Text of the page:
The Last Shall Be First: the JCR Records Story, Volume 1 captures the sacred soul of Memphis in the 1970s and features a wide range of largely forgotten artists waiting to be rediscovered. Hear the Masonic Travelers "Rock My Soul".


GLVES Creates Mesmerizing Dark Folktronica on "Heal Me"

Australian First Nations singer-songwriter GLVES creates dense, deep, and darkish electropop that mesmerizes with its blend of electronics and native sounds on "Heal Me".


Otis Junior and Dr. Dundiff Tells Us "When It's Sweet" It's So Sweet

Neo-soul singer Otis Junior teams with fellow Kentuckian Dr. Dundiff and his hip-hop beats for the silky, groovy "When It's Sweet".


Lars and the Magic Mountain's "Invincible" Is a Shoegazey, Dreamy Delight (premiere)

Dutch space pop/psychedelic band Lars and the Magic Mountain share the dreamy and gorgeous "Invincible".


What 'O Brother, Where Art Thou?' Gets Right (and Wrong) About America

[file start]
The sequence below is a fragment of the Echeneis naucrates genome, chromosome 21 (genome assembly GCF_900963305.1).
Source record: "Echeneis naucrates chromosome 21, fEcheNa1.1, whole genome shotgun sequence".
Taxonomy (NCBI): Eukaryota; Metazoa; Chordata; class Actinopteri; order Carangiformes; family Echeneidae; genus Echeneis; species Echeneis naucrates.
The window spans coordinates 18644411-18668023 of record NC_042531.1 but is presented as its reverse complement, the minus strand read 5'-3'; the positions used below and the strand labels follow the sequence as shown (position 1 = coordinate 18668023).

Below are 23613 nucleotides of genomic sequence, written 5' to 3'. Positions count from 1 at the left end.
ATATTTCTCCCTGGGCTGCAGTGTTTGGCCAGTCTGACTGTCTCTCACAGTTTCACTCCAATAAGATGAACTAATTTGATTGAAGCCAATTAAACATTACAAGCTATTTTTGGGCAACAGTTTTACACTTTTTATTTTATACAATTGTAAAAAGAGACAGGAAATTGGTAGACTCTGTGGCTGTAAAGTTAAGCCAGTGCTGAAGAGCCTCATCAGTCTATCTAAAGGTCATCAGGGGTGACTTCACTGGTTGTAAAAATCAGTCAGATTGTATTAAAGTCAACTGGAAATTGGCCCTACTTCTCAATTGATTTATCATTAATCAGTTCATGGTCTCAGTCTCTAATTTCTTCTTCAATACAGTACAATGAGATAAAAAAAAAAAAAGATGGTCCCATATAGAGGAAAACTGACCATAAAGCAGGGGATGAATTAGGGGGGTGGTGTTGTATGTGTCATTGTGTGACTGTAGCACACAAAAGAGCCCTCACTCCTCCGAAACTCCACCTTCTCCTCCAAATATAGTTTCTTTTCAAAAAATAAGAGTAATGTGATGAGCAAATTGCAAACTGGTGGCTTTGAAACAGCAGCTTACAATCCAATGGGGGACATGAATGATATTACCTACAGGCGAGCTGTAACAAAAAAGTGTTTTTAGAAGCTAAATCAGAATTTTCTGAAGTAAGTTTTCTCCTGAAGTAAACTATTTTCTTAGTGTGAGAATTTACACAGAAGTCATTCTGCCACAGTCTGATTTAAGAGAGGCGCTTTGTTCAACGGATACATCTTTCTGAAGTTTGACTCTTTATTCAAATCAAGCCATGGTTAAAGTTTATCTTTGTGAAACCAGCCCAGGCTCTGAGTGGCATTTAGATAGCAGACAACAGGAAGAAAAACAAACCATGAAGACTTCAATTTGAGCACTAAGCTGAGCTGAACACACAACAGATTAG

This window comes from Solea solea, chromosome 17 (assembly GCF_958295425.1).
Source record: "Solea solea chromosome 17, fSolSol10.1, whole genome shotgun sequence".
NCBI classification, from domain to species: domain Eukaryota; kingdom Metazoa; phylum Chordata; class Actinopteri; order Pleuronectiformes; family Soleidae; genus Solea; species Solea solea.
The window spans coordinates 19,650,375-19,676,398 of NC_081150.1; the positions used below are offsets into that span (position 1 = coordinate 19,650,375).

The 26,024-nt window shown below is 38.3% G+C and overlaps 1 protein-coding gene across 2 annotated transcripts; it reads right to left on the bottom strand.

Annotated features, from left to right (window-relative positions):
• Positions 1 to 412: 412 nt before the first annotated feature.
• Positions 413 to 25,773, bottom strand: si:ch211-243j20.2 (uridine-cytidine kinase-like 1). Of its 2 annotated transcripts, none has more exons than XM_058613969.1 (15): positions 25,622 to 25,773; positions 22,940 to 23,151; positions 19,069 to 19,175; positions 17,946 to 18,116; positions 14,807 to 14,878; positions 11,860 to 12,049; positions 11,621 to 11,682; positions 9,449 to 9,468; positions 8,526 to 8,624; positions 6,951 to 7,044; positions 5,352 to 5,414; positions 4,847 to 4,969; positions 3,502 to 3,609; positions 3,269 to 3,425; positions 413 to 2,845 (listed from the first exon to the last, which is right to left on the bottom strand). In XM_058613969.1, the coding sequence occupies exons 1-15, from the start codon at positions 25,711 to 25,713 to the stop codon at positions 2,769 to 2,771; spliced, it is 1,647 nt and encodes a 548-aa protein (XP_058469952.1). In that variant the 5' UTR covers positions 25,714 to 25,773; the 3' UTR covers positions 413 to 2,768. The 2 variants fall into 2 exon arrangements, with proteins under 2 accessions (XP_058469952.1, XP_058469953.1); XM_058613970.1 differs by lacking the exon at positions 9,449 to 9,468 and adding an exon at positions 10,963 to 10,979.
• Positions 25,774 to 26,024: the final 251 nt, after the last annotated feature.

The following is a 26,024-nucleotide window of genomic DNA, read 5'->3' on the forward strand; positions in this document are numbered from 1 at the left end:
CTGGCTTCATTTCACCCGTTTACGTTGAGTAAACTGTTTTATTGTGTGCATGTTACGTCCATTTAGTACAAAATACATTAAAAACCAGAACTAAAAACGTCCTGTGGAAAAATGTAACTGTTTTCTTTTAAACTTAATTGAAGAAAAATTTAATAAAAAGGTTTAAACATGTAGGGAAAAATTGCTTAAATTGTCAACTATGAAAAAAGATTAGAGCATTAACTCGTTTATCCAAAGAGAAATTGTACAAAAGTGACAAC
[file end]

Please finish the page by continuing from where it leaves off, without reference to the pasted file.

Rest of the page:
Telling the tale of the cyclops through the lens of high and low culture, in O'Brother, Where Art Thou? the Coens hammer home a fatalistic criticism about the ways that commerce, violence, and cosmetic Christianity prevail in American society .


Alexander Wren's "The Earth Is Flat" Wryly Looks at Lost Love (premiere + interview)

Singer-songwriter Alexander Wren's "The Earth Is Flat" is a less a flat-earther's anthem and more a wry examination of heartache.


Big Little Lions' "Distant Air" Is a Powerful Folk-Anthem (premiere)

Folk-pop's Big Little Lions create a powerful anthem with "Distant Air", a song full of sophisticated pop hooks, smart dynamics, and killer choruses.


The Flat Five Invite You to "Look at the Birdy" (premiere)